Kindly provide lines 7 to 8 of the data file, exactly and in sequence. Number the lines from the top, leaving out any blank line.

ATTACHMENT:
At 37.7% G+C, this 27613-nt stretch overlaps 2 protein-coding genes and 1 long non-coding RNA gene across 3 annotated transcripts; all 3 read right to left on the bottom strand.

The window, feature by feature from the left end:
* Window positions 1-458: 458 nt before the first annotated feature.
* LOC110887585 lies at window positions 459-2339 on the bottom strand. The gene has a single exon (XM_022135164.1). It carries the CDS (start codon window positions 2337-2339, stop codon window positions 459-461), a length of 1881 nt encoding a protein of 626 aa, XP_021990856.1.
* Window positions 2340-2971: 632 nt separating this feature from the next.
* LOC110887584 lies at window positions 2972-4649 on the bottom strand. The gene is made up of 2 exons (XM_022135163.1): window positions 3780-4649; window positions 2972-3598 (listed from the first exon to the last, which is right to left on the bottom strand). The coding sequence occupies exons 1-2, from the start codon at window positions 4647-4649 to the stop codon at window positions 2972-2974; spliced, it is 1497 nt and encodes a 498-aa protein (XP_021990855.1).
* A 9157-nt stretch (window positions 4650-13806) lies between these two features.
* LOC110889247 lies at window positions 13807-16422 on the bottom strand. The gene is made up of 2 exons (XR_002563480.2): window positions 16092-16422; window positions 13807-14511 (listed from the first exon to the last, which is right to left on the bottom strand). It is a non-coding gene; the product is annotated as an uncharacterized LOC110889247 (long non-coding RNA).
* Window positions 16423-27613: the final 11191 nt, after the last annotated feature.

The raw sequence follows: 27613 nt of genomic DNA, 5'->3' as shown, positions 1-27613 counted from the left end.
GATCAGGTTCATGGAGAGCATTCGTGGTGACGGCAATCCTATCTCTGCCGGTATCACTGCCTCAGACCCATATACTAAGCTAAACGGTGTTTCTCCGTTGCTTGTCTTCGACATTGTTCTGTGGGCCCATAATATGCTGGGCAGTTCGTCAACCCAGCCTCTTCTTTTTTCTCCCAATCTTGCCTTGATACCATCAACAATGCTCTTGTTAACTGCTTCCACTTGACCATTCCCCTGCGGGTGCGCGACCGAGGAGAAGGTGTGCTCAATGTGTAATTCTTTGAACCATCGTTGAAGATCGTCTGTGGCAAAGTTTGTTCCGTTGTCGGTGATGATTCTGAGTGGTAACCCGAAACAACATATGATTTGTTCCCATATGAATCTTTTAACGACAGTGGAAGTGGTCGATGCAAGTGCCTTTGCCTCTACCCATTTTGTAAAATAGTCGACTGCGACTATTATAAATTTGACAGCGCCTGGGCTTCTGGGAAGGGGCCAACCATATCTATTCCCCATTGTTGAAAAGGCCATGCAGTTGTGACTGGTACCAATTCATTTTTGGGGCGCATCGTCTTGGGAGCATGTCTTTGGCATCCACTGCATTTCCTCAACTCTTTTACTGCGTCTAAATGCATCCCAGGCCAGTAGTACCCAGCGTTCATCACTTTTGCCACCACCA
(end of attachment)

* A 9157-nt stretch (window positions 4650-13806) lies between these two features.
* LOC110889247 lies at window positions 13807-16422 on the bottom strand. The gene is made up of 2 exons (XR_002563480.2): window positions 16092-16422; window positions 13807-14511 (listed from the first exon to the last, which is right to left on the bottom strand). It is a non-coding gene; the product is annotated as an uncharacterized LOC110889247 (long non-coding RNA).